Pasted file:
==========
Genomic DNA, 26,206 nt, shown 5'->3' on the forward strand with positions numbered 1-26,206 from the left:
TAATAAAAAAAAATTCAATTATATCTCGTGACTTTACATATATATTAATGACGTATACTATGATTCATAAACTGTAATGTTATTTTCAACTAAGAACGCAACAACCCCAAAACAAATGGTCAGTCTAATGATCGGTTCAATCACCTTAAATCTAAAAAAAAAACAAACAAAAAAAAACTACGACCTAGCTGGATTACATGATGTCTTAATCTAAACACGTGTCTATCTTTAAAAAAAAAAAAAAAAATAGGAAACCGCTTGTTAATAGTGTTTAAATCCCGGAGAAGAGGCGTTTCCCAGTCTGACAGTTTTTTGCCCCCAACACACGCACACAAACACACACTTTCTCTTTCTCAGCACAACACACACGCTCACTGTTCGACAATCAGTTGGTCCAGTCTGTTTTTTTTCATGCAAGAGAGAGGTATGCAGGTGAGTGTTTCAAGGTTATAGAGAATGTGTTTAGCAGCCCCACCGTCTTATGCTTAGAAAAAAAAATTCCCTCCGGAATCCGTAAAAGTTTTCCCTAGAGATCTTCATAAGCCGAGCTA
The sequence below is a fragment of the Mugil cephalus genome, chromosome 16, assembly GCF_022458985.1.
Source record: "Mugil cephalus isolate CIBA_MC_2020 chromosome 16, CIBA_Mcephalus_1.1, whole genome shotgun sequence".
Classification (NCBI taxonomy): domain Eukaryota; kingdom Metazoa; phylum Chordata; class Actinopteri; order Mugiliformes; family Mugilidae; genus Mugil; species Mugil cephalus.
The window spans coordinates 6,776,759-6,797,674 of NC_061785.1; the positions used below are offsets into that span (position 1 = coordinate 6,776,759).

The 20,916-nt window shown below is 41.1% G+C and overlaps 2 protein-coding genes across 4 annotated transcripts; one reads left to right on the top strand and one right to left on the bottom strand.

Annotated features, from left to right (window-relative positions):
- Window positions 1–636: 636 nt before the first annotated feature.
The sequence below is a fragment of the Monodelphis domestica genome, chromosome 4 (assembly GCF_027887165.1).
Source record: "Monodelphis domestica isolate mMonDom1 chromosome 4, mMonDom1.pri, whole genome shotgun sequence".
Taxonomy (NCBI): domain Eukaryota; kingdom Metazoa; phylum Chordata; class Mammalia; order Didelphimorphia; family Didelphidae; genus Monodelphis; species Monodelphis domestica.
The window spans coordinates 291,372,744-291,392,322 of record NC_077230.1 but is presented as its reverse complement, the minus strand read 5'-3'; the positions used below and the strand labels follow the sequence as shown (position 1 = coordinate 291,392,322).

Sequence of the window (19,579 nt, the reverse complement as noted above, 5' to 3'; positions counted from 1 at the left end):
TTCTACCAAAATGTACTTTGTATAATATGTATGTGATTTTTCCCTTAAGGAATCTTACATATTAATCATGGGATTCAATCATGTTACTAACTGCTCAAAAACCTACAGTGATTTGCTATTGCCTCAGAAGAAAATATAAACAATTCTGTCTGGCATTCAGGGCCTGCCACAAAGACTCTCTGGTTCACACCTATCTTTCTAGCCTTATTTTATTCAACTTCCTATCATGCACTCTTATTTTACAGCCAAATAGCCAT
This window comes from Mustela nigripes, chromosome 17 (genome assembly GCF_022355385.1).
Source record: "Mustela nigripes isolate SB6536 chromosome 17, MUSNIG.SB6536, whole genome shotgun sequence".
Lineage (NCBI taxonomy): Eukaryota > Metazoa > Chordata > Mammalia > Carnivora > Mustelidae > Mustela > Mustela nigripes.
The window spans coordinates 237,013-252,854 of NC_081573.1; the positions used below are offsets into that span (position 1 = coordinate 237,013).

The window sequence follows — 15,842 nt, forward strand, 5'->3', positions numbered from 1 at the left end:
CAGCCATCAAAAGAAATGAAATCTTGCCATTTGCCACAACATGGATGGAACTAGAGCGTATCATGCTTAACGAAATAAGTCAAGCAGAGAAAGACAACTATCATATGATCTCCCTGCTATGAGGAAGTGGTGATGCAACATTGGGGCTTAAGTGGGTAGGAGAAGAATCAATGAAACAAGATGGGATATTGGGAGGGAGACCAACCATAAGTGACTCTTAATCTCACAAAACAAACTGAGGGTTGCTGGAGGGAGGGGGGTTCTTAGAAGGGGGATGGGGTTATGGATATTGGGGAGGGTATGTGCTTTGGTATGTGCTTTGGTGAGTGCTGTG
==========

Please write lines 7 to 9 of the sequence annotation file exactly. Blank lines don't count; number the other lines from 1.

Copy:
The 20,916-nt window shown below is 41.1% G+C and overlaps 2 protein-coding genes across 4 annotated transcripts; one reads left to right on the top strand and one right to left on the bottom strand.

Annotated features, from left to right (window-relative positions):
- Window positions 1–636: 636 nt before the first annotated feature.